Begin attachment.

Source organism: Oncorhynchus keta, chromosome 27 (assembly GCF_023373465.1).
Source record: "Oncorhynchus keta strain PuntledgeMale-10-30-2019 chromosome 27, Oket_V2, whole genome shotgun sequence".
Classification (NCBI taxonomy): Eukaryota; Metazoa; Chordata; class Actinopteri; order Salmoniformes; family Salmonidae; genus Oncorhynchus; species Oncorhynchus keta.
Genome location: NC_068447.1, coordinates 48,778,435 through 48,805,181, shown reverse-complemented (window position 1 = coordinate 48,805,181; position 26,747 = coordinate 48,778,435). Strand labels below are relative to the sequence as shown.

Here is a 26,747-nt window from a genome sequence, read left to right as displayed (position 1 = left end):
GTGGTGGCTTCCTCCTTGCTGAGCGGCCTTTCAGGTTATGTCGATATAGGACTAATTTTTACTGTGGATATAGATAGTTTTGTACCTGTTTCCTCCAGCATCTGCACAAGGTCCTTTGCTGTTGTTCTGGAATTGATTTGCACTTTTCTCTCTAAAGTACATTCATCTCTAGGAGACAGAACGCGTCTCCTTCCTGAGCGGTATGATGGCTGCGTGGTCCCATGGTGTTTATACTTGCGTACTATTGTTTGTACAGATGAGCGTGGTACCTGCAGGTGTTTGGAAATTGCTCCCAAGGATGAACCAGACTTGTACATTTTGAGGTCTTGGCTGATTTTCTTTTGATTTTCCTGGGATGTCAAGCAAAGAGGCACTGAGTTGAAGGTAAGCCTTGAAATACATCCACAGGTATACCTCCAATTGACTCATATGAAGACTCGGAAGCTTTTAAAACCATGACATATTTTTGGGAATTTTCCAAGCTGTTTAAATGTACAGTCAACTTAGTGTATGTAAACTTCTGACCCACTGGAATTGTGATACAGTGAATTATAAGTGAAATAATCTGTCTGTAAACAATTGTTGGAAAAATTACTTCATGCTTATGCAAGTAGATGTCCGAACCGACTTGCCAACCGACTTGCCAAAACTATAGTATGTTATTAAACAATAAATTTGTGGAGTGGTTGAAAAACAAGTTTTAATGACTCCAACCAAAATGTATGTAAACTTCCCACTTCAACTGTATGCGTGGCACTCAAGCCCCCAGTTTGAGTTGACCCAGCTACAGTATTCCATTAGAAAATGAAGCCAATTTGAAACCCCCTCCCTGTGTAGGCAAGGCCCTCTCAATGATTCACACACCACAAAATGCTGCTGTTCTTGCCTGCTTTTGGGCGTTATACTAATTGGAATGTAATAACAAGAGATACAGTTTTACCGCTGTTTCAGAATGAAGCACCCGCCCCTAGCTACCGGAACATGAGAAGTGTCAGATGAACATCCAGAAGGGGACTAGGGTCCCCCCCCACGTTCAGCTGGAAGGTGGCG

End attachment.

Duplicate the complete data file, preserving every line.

Source organism: Oncorhynchus keta, chromosome 27 (assembly GCF_023373465.1).
Source record: "Oncorhynchus keta strain PuntledgeMale-10-30-2019 chromosome 27, Oket_V2, whole genome shotgun sequence".
Classification (NCBI taxonomy): Eukaryota; Metazoa; Chordata; class Actinopteri; order Salmoniformes; family Salmonidae; genus Oncorhynchus; species Oncorhynchus keta.
Genome location: NC_068447.1, coordinates 48,778,435 through 48,805,181, shown reverse-complemented (window position 1 = coordinate 48,805,181; position 26,747 = coordinate 48,778,435). Strand labels below are relative to the sequence as shown.

Here is a 26,747-nt window from a genome sequence, read left to right as displayed (position 1 = left end):
GTGGTGGCTTCCTCCTTGCTGAGCGGCCTTTCAGGTTATGTCGATATAGGACTAATTTTTACTGTGGATATAGATAGTTTTGTACCTGTTTCCTCCAGCATCTGCACAAGGTCCTTTGCTGTTGTTCTGGAATTGATTTGCACTTTTCTCTCTAAAGTACATTCATCTCTAGGAGACAGAACGCGTCTCCTTCCTGAGCGGTATGATGGCTGCGTGGTCCCATGGTGTTTATACTTGCGTACTATTGTTTGTACAGATGAGCGTGGTACCTGCAGGTGTTTGGAAATTGCTCCCAAGGATGAACCAGACTTGTACATTTTGAGGTCTTGGCTGATTTTCTTTTGATTTTCCTGGGATGTCAAGCAAAGAGGCACTGAGTTGAAGGTAAGCCTTGAAATACATCCACAGGTATACCTCCAATTGACTCATATGAAGACTCGGAAGCTTTTAAAACCATGACATATTTTTGGGAATTTTCCAAGCTGTTTAAATGTACAGTCAACTTAGTGTATGTAAACTTCTGACCCACTGGAATTGTGATACAGTGAATTATAAGTGAAATAATCTGTCTGTAAACAATTGTTGGAAAAATTACTTCATGCTTATGCAAGTAGATGTCCGAACCGACTTGCCAACCGACTTGCCAAAACTATAGTATGTTATTAAACAATAAATTTGTGGAGTGGTTGAAAAACAAGTTTTAATGACTCCAACCAAAATGTATGTAAACTTCCCACTTCAACTGTATGCGTGGCACTCAAGCCCCCAGTTTGAGTTGACCCAGCTACAGTATTCCATTAGAAAATGAAGCCAATTTGAAACCCCCTCCCTGTGTAGGCAAGGCCCTCTCAATGATTCACACACCACAAAATGCTGCTGTTCTTGCCTGCTTTTGGGCGTTATACTAATTGGAATGTAATAACAAGAGATACAGTTTTACCGCTGTTTCAGAATGAAGCACCCGCCCCTAGCTACCGGAACATGAGAAGTGTCAGATGAACATCCAGAAGGGGACTAGGGTCCCCCCCCACGTTCAGCTGGAAGGTGGCG